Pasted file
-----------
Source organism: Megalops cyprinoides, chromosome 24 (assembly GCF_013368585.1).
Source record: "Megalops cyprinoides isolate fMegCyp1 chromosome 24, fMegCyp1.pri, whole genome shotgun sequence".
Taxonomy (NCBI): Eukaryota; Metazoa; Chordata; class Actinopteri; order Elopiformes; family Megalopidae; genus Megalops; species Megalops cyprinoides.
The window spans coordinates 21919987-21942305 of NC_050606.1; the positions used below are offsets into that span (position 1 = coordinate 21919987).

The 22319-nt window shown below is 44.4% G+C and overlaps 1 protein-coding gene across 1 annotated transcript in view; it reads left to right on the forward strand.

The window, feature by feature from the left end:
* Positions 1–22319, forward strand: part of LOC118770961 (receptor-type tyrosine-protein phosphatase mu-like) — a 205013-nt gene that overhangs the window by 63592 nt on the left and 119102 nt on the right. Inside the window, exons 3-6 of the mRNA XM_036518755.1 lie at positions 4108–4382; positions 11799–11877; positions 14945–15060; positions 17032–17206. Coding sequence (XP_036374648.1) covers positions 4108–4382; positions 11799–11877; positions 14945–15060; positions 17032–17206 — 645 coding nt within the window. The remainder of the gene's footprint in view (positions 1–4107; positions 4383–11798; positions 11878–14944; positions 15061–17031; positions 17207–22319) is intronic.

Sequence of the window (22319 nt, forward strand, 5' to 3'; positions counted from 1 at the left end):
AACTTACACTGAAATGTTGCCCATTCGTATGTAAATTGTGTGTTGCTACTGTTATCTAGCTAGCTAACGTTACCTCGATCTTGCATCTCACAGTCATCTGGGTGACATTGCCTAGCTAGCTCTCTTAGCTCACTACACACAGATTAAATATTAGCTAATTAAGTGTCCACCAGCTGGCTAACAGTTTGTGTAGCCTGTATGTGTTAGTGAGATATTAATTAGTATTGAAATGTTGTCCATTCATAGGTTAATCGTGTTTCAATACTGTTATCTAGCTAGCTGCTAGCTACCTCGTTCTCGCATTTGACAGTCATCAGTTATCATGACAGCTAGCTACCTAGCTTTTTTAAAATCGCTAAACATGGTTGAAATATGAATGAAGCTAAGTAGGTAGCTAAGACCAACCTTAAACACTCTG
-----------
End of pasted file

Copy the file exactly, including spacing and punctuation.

Source organism: Megalops cyprinoides, chromosome 24 (assembly GCF_013368585.1).
Source record: "Megalops cyprinoides isolate fMegCyp1 chromosome 24, fMegCyp1.pri, whole genome shotgun sequence".
Taxonomy (NCBI): Eukaryota; Metazoa; Chordata; class Actinopteri; order Elopiformes; family Megalopidae; genus Megalops; species Megalops cyprinoides.
The window spans coordinates 21919987-21942305 of NC_050606.1; the positions used below are offsets into that span (position 1 = coordinate 21919987).

The 22319-nt window shown below is 44.4% G+C and overlaps 1 protein-coding gene across 1 annotated transcript in view; it reads left to right on the forward strand.

The window, feature by feature from the left end:
* Positions 1–22319, forward strand: part of LOC118770961 (receptor-type tyrosine-protein phosphatase mu-like) — a 205013-nt gene that overhangs the window by 63592 nt on the left and 119102 nt on the right. Inside the window, exons 3-6 of the mRNA XM_036518755.1 lie at positions 4108–4382; positions 11799–11877; positions 14945–15060; positions 17032–17206. Coding sequence (XP_036374648.1) covers positions 4108–4382; positions 11799–11877; positions 14945–15060; positions 17032–17206 — 645 coding nt within the window. The remainder of the gene's footprint in view (positions 1–4107; positions 4383–11798; positions 11878–14944; positions 15061–17031; positions 17207–22319) is intronic.

Sequence of the window (22319 nt, forward strand, 5' to 3'; positions counted from 1 at the left end):
AACTTACACTGAAATGTTGCCCATTCGTATGTAAATTGTGTGTTGCTACTGTTATCTAGCTAGCTAACGTTACCTCGATCTTGCATCTCACAGTCATCTGGGTGACATTGCCTAGCTAGCTCTCTTAGCTCACTACACACAGATTAAATATTAGCTAATTAAGTGTCCACCAGCTGGCTAACAGTTTGTGTAGCCTGTATGTGTTAGTGAGATATTAATTAGTATTGAAATGTTGTCCATTCATAGGTTAATCGTGTTTCAATACTGTTATCTAGCTAGCTGCTAGCTACCTCGTTCTCGCATTTGACAGTCATCAGTTATCATGACAGCTAGCTACCTAGCTTTTTTAAAATCGCTAAACATGGTTGAAATATGAATGAAGCTAAGTAGGTAGCTAAGACCAACCTTAAACACTCTG